For the last four years, Ripple Labs has been working to develop and scale a new technical infrastructure for sending money between banks and across borders using distributed ledger technology—the same stuff that powers bitcoin transactions. But instead of using bitcoin to move money, Ripple uses a digital asset called XRP. Unlike bitcoin, XRP is not a currency. It's a digital asset that carriers value across a blockchain system. The company's goal is to make the transfer of money instant and cheap.
It may not seem like a gargantuan task at first glance, but consider that in the U.S. we still can't send money between two different banks with any expediency. It takes JPMorgan Chase 1-2 days to send money from one of its clients accounts to an account at another bank using Chase Pay. Even Venmo, a PayPal-owned app that lets people send each other money, only makes speedy transactions when exchanges take place on the platform. To get cash from Venmo into your bank account takes a day or two. In an on-demand world, days are eternities.
International remittances, Ripple's area of focus, can take anywhere from one to four days depending on how it is sent. When two banks have integrated with Ripple, they settle funds transferred immediately. For instance if you were to transfer money in your bank account to a friend's bank account in Germany, your bank would take your money, convert it to XRP, and send it to the bank in Germany, which would then convert it to local currency and put it in your friend's account. Via Ripple this happens instantly. Because the transaction is largely automated it makes it less expensive than traditional money transfers too.
This strategy has largely paid off for the company. As of today, it's raised nearly $93.6 million in funding from big name investors like Andreessen Horowitz, Google Ventures, and IDG Capital. It has offices in San Francisco, New York, London, Luxembourg, and Sydney. It's also working with the Federal Reserve on how payments can expedited more quickly in the U.S. But that doesn't mean that it's a gravy train ride to the top for this blockchain company.
Since launching in 2012, the company has only signed on 15 banks into its network, which span the U.K, Germany, the United Arab Emirates, the U.S. Canada, and China. These include banks like Santander, UBS, ReiseBank, CIBC, National Bank of Abu Dhabi, Siam Commercial Bank, and ATB Financial. While Ripple can tout some big-name banks, its still only works with a tiny share of worldwide banks. For perspective, there were slightly more than 6,000 FDIC insured institutions in the U.S. alone as of August. Ripple has also signed partnerships, which it hopes will spread its network wider. Two are with Fortune 500 consultancies Accenture and Deloitte, entities that could encourage their banking clients to sign on with Ripple. The company is also working with U.K payments network Earthport, which aims to better connect major world banks, and CGI, a firm that has integrated Ripple into a payment gateway for financial services clients. But even with its existing progress, the slog to world domination is likely to take a while for Ripple.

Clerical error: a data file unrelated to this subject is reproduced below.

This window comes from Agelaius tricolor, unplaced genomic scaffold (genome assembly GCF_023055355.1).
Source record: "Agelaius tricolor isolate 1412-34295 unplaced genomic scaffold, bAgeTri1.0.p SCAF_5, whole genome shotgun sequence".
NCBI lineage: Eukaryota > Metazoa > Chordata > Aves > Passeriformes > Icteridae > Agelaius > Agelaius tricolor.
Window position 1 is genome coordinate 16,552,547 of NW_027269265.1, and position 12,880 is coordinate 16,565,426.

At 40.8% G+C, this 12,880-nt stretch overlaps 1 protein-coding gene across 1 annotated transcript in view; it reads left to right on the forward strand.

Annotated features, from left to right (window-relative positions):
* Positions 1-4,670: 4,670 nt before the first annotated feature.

Blockchain companies like Ripple hold a lot of promise for the future of banking, but the technology hasn't proven itself. Though certain states in the U.S. have begun framing rules around cryptocurrencies like bitcoin, blockchain technology itself hasn't been addressed. Over the summer, the European Union decided it would monitor blockchain efforts rather than creating laws around it. As long as regulatory bodies are unsure how to handle distributed ledger systems legally, banks may be wary to adopt it.
While Ripple and other blockchain innovators slowly grow, consumer level solutions are coming to the fore. TransferWise, a British company, currently offers to transfer money within 1 to 2 days for less money than it would normally cost to send cash across borders. It also promises to give customers an agreed-upon exchange rate for their money up front. Meanwhile PayPal's Xoom has been expanding its Instant Deposit program to certain banks in India and Pakistan.
In the U.S. same-day ACH is coming. That means that soon banks will be able to settle transfers send and receive money within a day (though this service may only be offered to customers with lower risk profiles depending on the bank or come with a fee). To send money domestically, Zelle, a bank-backed peer-to-peer payment app, is launching soon, with the intent of settling money quickly. Square Cash already provides instant settlements for its customers.
"I won’t pretend we don’t have a long way to go," says Brad Garlinghouse, Ripple's COO and president. He thinks that where perhaps Ripple has an advantage over some of these other players is that its technological infrastructure makes tracking money more transparent and less reliant on humans. Banks are responsible for tracking money sent and received, so when transactions don't happen they way they're supposed and money goes missing, banks are supposed to have the answers. What's appealing about blockchain technology, says Garlinghouse, is that it automatically documents how money moves in its ledgered system.
"I have had very senior people at the largest banks in the United States say to me if all you do is solve the transparency of the transaction, they are in," he says. As the Financial Times points out however, transparency may prove to be a double-edged sword. Banks want to see how money is moving from one institution to another, but they don't want other banks to have insight into their operations. Still, Banks ranging from Goldman Sachs to Deutsche Bank are currently exploring blockchain technology and its potential use in compliance reporting as well as smart contracts. It just may be a long time before the promise of blockchain technology and instant transactions becomes a reality for the majority of people.